But she was silent. Her eye had fallen upon Garda, and at the head of the lake was a name which thrilled her memory. What if she had gone to Riva? Suddenly, and for the first time, she saw it as a thing that might have happened; not as a mere dark suggestion abhorrent to her thought. Had she known the world a little better, it might have been. Then, how different her life! Pleasure, luxury, triumph; for she had proved herself capable of triumphing. He, the man of money and influence, would have made it his pride to smooth the way for her. And perhaps never a word against her reputation; or, if whispers, did she not know by this time how indulgent society can be to its brilliant favourites?

As it was: a small house at Gunnersbury, a baffled ambition, a life of envy, hatred, fear, suffered in secret, hidden by base or paltry subterfuge. A husband whom she respected, whose love she had never ceased to desire, though, strange to say, she knew not whether she loved him. Only death could part them; but how much better for him and for her if they had never met! Their thoughts and purposes so unlike; he, with his heart and mind set on grave, quiet, restful things, hating the world's tumult, ever hoping to retire beyond its echo; she, her senses crying for the delight of an existence that loses itself in whirl and glare.

In a crowded drawing-room she had heard someone draw attention to her -- 'the daughter of Bennet Frothingham'. That was how people thought of her, and would it not have been wiser if she had so thought of herself? Daughter of a man who had set all on a great hazard; who had played for the world's reward, and, losing, flung away his life. What had she to do with domestic virtues, and the pleasures of a dull, decorous circle? Could it but come over again, she would accept the challenge of circumstance, which she had failed to understand; accept the scandal and the hereditary shame; welcome the lot cast for her, and, like her father, play boldly for the great stakes. His widow might continue to hold her pious faith in him, and refuse to believe that his name merited obloquy; his child knew better. She had mistaken her path, lost the promise of her beauty and her talent, led astray by the feeble prejudice of those who have neither one nor the other. Too late, and worse than idle now, to recognise it. She would be a good woman, rule her little house, bring up her child, and have no will but her husband's.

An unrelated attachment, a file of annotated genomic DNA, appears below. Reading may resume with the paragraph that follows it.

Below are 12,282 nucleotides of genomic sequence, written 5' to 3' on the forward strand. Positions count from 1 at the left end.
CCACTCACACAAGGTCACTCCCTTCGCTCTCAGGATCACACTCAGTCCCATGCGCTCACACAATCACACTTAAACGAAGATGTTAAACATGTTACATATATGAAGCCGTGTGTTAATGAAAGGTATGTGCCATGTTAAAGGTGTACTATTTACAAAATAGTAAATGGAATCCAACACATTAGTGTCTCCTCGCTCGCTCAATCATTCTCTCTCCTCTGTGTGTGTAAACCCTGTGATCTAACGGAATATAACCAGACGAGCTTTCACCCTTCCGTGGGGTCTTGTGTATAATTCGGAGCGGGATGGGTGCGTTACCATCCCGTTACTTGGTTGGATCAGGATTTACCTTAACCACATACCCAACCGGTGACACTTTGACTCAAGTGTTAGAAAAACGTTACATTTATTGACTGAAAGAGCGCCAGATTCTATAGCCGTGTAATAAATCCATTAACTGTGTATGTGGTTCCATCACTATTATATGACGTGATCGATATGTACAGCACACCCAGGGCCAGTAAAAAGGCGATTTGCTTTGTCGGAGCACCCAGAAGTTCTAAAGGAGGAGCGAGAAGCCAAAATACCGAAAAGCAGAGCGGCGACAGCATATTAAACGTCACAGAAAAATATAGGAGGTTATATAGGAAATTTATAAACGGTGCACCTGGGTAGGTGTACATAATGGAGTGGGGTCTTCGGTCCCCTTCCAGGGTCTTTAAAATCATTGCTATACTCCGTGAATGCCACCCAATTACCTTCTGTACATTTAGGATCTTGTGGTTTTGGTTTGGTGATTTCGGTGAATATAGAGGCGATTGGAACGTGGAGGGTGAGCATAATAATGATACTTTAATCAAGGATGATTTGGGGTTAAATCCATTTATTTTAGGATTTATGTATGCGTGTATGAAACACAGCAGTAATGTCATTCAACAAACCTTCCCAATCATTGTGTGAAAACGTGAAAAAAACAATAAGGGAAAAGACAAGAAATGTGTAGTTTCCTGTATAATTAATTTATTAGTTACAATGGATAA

House-ruling was no easy matter. Things did not go as she wished; the servants were inefficient, sometimes refractory, and she loathed the task of keeping them up to their duties. Insomnia began to trouble her again, and presently she had recourse to the forbidden sleeping-draught. Not regularly, but once a week or so, when the long night harried her beyond endurance. Rolfe did not suspect it, for she never complained to him. Winter was her bad time. In the spring her health would improve, as usual, and then she would give up the habit.